All aboard for Petrozavodsk! Although archaeological discoveries suggest people lived here as long as 7000 years ago, and there were a number of active lakeside villages during the Middle Ages, the main settlement dates back to 1703. Prince Aleksandr Danilovich Menshikov founded it as Petrovskaya Slovoda at the request of Peter the Great, who needed a new iron foundry, and it was incorporated as a town and renamed Petrozavodsk during the reign of Catherine.
The town is known for its Neoclassical architecture, including Round Square, built originally in 1775 and later reconstructed twice; and the 19th century Alexander Nevsky Cathedral. Visit the city’s museum, founded in 1871, and stroll an area along the Gulf of Petrozavodsk lined with postmodern sculptures. One well-known landmark is Lenin Square, where a large, Soviet-era statue of the Russian leader stands sentry.
If weather permits, board a hovercraft and skim over to Kizhi Island’s UNESCO-listed open-air museum, which features tools, dishes, furniture and utensils from centuries past. Take time to view the fenced Kizhi Pogost, which contains two historical wooden churches and a bell tower.
The Golden Ring
Climb aboard again as the train begins to chug toward Vladimir and Suzdal, two of the communities that make up a circle of ancient towns, some of which date back to the 12th century, known as Russia’s Golden Ring. They offer beautiful countryside views, ancient architecture that includes churches, fortresses and monasteries, and a peek at provincial, traditional Russian life not as westernized as larger cities.
For almost 200 years, Vladimir was the capital of ancient Russia, and it boasts three UNESCO World Heritage Sites: the Golden Gates, and the Assumption and St. Demetrius cathedrals. It is also home to several museums and art galleries, including the Vladimir Regional History Museum, one of the oldest in Russia.
In Suzdal, visit the city’s very own Kremlin, predecessor to the Moscow Kremlin. It was built by Prince Yury Dolgoruky, who founded an outpost that eventually became Moscow. Among the city’s historic ecclesiastical buildings are the Nativity of the Virgin Cathedral, its dramatic blue domes flecked with gold, and the Wooden Church of S. Nicholas. Take time to walk the frozen Kamenka River and watch the horse-drawn sleighs — or take a sleigh ride yourself.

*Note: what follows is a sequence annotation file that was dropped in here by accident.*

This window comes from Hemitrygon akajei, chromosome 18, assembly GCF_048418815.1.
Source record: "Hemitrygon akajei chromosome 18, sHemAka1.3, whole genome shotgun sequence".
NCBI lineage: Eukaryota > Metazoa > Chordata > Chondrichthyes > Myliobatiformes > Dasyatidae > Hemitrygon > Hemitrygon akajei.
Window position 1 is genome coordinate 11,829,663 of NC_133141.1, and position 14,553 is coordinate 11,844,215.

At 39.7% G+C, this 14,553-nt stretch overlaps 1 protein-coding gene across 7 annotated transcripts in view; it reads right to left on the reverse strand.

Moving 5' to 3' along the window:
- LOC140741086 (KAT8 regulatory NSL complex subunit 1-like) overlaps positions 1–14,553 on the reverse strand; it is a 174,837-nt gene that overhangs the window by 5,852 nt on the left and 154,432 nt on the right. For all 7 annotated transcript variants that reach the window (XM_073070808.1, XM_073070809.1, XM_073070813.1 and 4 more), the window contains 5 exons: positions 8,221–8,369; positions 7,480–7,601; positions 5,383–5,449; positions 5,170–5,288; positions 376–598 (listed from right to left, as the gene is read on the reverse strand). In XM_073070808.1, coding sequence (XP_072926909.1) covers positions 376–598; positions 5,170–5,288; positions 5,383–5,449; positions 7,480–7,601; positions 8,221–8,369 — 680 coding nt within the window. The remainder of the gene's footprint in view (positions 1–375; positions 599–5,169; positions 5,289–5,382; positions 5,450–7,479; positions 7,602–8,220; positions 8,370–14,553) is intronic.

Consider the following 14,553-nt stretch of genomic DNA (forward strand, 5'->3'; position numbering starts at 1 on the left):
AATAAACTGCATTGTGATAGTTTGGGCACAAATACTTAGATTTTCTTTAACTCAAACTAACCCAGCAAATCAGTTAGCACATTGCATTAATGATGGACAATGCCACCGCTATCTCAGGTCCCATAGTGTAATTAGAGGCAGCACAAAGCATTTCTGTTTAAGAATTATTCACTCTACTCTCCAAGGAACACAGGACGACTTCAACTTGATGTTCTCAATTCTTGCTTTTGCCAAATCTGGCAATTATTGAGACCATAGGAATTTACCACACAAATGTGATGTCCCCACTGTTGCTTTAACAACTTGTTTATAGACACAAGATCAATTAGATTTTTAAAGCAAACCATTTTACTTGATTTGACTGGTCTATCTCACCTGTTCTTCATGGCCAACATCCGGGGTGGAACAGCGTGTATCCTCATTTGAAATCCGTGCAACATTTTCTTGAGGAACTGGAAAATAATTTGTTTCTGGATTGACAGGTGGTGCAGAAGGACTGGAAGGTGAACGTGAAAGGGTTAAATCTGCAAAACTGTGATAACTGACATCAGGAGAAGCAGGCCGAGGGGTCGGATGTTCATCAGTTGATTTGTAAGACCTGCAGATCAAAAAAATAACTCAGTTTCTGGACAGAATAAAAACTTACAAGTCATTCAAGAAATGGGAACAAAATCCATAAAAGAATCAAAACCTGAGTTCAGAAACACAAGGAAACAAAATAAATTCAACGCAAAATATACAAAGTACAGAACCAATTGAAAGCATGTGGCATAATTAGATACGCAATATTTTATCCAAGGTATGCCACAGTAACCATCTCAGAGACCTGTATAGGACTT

Your final stop: Moscow, much feared during the Cold War and now one of the fastest-growing tourist destinations on the planet. It is the world’s most populated inland city, yet more than half of its area is covered with greenery, including a large urban forest.
The heart of the city is Red Square. The Kremlin, once a medieval fortress, is now the home of Russia’s president, and his official residence, the Grand Kremlin Palace, dates to the 16th century. At the Kremlin Museum Complex, you’ll see a collection of clothing worn by Russian royals, several churches and the Patriarch Palace.
Visit the Lenin Mausoleum, where you can walk past the embalmed body of the Russian leader, and St. Basil’s Cathedral, built in the mid 16th century. Moscow is home to several notable museums, including the Tretyakov Gallery, which houses a collection of Russian art, and the Pushkin, where you can view Impressionist and Post-impressionist paintings, along with works by some of the Old Masters. In the Garden of Fallen Monuments, you’ll see statues of leaders like Dzherzinksy, Stalin and Brezhnev, placed there after the collapse of the Soviet Union.
Stop by the Church of the Ascension, built to commemorate the birth of Ivan the Terrible, and admire its conical wooden tower. Christ the Savior Cathedral, the tallest Orthodox church in the world, was destroyed by Stalin in 1931, but finally rebuilt shortly after the fall of the Soviet Union.
Now your visit is at an end. But memories of the dancing aurora borealis, a spectacular show performed by nature, and the breathtaking architecture and art that tell unforgettable stories about human history, will stay with you long after you return home.